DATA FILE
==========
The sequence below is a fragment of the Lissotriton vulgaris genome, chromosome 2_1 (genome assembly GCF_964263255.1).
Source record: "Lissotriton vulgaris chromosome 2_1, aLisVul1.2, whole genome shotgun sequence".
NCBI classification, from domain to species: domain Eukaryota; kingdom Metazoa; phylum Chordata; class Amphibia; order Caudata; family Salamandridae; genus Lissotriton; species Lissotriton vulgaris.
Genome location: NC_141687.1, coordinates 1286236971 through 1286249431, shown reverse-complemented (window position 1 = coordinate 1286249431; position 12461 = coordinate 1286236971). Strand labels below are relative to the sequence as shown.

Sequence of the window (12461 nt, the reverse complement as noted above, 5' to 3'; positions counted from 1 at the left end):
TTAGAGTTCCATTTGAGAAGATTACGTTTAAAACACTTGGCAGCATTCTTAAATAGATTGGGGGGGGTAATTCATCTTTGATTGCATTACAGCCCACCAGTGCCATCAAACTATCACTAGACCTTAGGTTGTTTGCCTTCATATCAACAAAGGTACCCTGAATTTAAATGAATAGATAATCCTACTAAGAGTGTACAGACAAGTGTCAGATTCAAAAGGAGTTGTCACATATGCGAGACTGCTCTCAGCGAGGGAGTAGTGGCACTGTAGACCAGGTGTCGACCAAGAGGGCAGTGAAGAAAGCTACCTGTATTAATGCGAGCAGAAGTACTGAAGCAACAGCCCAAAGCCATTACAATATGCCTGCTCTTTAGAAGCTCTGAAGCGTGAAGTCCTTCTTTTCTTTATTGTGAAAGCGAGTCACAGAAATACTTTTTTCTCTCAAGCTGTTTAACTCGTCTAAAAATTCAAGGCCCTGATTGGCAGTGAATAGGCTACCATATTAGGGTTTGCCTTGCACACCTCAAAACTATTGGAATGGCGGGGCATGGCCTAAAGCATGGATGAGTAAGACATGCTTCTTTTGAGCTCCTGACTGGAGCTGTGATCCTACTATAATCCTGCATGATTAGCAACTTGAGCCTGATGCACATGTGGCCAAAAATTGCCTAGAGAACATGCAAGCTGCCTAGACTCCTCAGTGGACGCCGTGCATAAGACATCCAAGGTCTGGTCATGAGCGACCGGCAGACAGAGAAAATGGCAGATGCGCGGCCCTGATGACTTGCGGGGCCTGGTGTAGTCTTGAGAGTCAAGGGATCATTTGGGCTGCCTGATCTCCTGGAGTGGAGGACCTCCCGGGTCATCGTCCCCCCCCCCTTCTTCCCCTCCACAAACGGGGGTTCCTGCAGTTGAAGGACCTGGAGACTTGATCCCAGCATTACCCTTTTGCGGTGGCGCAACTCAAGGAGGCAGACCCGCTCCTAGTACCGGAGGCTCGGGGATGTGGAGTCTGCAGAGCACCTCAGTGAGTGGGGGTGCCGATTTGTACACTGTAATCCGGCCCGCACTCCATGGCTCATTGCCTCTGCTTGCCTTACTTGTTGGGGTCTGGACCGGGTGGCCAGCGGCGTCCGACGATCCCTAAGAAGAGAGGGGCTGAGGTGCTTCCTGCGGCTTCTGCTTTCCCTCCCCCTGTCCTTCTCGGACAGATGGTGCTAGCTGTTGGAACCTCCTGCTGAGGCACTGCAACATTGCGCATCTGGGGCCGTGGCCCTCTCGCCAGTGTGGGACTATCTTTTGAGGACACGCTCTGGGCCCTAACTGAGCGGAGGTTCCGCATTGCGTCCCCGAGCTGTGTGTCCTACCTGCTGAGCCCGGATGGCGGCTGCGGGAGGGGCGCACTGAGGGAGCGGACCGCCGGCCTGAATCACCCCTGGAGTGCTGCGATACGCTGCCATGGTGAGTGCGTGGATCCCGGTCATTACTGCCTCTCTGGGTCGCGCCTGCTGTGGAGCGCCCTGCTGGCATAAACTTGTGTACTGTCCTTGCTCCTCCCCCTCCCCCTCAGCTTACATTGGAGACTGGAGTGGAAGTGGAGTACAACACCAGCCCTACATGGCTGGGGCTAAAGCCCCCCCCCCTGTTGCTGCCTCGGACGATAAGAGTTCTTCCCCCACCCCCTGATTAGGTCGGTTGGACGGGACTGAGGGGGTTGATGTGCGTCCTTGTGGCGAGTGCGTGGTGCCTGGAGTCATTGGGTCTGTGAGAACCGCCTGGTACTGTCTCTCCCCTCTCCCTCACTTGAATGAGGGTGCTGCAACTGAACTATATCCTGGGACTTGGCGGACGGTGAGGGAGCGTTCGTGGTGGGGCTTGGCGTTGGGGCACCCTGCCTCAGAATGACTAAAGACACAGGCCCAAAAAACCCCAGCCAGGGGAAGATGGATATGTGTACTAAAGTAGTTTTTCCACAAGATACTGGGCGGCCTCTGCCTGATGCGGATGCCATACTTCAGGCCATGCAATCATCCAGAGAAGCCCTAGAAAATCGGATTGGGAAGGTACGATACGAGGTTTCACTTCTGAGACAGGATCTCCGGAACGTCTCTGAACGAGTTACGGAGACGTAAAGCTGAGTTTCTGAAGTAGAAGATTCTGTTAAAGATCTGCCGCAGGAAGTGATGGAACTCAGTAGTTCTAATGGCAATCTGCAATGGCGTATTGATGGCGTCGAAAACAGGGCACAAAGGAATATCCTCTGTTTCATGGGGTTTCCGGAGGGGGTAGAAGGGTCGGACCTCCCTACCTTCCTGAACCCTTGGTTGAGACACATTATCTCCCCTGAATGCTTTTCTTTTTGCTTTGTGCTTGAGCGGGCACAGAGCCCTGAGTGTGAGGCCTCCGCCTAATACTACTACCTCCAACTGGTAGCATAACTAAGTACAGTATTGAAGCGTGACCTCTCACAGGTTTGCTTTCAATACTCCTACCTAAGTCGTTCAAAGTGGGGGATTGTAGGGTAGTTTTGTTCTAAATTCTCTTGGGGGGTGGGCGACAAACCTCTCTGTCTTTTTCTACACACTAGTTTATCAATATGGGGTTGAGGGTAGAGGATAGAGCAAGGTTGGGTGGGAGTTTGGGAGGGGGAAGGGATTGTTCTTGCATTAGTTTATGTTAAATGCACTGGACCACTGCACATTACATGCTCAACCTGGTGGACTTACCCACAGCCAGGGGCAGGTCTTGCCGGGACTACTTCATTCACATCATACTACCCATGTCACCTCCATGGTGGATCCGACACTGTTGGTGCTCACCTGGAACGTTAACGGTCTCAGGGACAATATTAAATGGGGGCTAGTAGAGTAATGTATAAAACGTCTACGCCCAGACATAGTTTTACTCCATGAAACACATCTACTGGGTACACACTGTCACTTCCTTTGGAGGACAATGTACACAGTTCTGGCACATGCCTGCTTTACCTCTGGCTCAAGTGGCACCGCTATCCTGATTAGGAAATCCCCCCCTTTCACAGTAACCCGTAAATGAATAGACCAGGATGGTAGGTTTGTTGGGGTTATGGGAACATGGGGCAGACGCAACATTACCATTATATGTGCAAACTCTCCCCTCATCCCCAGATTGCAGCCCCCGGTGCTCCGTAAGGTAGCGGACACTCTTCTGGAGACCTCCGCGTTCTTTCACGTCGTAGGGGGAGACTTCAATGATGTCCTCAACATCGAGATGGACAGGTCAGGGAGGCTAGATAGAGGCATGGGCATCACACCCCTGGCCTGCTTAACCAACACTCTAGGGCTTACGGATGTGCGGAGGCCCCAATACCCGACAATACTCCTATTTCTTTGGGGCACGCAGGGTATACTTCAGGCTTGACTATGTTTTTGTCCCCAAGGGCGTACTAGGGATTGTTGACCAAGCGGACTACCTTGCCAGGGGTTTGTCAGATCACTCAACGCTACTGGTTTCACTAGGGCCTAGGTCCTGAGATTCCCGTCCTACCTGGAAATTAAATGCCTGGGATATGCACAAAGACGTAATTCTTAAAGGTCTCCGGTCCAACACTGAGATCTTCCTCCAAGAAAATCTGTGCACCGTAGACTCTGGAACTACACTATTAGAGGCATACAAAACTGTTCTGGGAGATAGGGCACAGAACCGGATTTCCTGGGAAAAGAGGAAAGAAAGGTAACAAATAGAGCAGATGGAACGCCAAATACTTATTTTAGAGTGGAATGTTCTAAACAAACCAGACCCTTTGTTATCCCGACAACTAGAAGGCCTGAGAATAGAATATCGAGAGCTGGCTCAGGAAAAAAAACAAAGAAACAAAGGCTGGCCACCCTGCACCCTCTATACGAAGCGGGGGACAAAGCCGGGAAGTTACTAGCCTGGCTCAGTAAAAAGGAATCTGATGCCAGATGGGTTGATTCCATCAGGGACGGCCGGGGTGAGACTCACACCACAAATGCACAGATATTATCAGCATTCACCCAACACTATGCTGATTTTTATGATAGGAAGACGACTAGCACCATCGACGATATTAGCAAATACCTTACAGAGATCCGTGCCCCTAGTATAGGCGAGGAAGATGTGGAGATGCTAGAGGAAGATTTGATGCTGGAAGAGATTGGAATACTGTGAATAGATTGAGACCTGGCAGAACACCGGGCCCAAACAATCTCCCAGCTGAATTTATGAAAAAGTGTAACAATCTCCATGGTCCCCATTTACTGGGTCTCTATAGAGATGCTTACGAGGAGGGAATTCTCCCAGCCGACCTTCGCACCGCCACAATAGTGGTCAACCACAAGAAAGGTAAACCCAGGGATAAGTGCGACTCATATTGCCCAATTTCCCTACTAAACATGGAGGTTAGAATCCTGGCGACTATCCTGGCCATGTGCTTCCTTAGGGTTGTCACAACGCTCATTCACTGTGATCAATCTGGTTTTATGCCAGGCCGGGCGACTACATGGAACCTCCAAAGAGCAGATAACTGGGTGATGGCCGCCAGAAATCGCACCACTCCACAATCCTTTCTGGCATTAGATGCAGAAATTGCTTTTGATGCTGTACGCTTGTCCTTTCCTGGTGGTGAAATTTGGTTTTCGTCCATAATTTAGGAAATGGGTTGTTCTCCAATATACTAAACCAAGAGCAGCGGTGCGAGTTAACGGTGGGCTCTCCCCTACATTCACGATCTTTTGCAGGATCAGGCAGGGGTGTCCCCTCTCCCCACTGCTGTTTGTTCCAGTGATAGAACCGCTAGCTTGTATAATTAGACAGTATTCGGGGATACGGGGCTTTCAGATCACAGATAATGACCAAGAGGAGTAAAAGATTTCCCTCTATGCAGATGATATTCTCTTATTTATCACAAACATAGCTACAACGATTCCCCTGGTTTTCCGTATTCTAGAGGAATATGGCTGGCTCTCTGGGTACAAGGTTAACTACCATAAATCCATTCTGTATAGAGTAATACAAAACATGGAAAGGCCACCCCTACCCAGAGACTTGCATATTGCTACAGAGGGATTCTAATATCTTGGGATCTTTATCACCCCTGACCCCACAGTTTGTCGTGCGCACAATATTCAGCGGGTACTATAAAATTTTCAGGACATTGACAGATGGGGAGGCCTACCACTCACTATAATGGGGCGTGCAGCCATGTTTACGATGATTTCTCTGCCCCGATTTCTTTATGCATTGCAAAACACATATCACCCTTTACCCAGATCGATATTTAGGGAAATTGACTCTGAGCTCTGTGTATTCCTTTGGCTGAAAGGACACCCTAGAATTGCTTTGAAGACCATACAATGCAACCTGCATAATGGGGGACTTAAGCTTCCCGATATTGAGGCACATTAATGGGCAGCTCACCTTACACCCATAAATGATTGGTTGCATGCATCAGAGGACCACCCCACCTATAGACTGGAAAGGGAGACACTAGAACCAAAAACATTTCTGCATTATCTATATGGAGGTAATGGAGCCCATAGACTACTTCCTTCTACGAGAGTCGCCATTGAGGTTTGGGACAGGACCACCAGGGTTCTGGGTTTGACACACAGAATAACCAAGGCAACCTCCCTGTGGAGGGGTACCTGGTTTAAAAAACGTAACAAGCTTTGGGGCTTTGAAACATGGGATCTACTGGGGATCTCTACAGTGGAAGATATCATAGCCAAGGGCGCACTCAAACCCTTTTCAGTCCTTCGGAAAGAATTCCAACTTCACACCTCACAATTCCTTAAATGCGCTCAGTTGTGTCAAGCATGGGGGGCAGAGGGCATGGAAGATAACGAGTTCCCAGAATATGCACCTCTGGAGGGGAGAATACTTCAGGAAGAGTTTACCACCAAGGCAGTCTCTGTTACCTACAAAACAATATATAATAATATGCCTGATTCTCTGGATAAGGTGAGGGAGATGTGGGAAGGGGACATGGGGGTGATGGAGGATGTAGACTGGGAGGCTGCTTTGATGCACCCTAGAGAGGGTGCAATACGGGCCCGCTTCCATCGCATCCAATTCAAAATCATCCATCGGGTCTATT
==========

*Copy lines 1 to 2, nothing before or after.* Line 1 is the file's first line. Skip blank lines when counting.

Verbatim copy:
The sequence below is a fragment of the Lissotriton vulgaris genome, chromosome 2_1 (genome assembly GCF_964263255.1).
Source record: "Lissotriton vulgaris chromosome 2_1, aLisVul1.2, whole genome shotgun sequence".